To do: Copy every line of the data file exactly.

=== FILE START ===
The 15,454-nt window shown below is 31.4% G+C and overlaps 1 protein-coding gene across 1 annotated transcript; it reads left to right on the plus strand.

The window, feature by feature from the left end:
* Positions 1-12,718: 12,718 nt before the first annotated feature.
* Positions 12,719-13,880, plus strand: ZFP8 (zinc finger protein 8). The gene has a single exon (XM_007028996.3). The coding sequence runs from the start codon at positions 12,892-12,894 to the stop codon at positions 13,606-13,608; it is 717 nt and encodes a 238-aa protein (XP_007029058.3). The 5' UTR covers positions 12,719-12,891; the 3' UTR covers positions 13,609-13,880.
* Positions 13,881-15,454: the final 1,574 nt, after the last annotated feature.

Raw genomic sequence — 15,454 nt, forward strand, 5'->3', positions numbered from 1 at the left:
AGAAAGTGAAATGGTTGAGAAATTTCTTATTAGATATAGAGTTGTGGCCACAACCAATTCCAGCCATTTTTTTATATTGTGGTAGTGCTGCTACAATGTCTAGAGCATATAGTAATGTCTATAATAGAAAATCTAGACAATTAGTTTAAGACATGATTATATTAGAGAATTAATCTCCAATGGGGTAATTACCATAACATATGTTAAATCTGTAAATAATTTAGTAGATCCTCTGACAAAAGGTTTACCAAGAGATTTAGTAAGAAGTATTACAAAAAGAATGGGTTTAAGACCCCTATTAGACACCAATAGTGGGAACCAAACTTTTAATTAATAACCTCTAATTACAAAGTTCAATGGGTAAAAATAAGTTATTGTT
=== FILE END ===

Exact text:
The 15,454-nt window shown below is 31.4% G+C and overlaps 1 protein-coding gene across 1 annotated transcript; it reads left to right on the plus strand.

The window, feature by feature from the left end:
* Positions 1-12,718: 12,718 nt before the first annotated feature.
* Positions 12,719-13,880, plus strand: ZFP8 (zinc finger protein 8). The gene has a single exon (XM_007028996.3). The coding sequence runs from the start codon at positions 12,892-12,894 to the stop codon at positions 13,606-13,608; it is 717 nt and encodes a 238-aa protein (XP_007029058.3). The 5' UTR covers positions 12,719-12,891; the 3' UTR covers positions 13,609-13,880.
* Positions 13,881-15,454: the final 1,574 nt, after the last annotated feature.

Raw genomic sequence — 15,454 nt, forward strand, 5'->3', positions numbered from 1 at the left:
AGAAAGTGAAATGGTTGAGAAATTTCTTATTAGATATAGAGTTGTGGCCACAACCAATTCCAGCCATTTTTTTATATTGTGGTAGTGCTGCTACAATGTCTAGAGCATATAGTAATGTCTATAATAGAAAATCTAGACAATTAGTTTAAGACATGATTATATTAGAGAATTAATCTCCAATGGGGTAATTACCATAACATATGTTAAATCTGTAAATAATTTAGTAGATCCTCTGACAAAAGGTTTACCAAGAGATTTAGTAAGAAGTATTACAAAAAGAATGGGTTTAAGACCCCTATTAGACACCAATAGTGGGAACCAAACTTTTAATTAATAACCTCTAATTACAAAGTTCAATGGGTAAAAATAAGTTATTGTT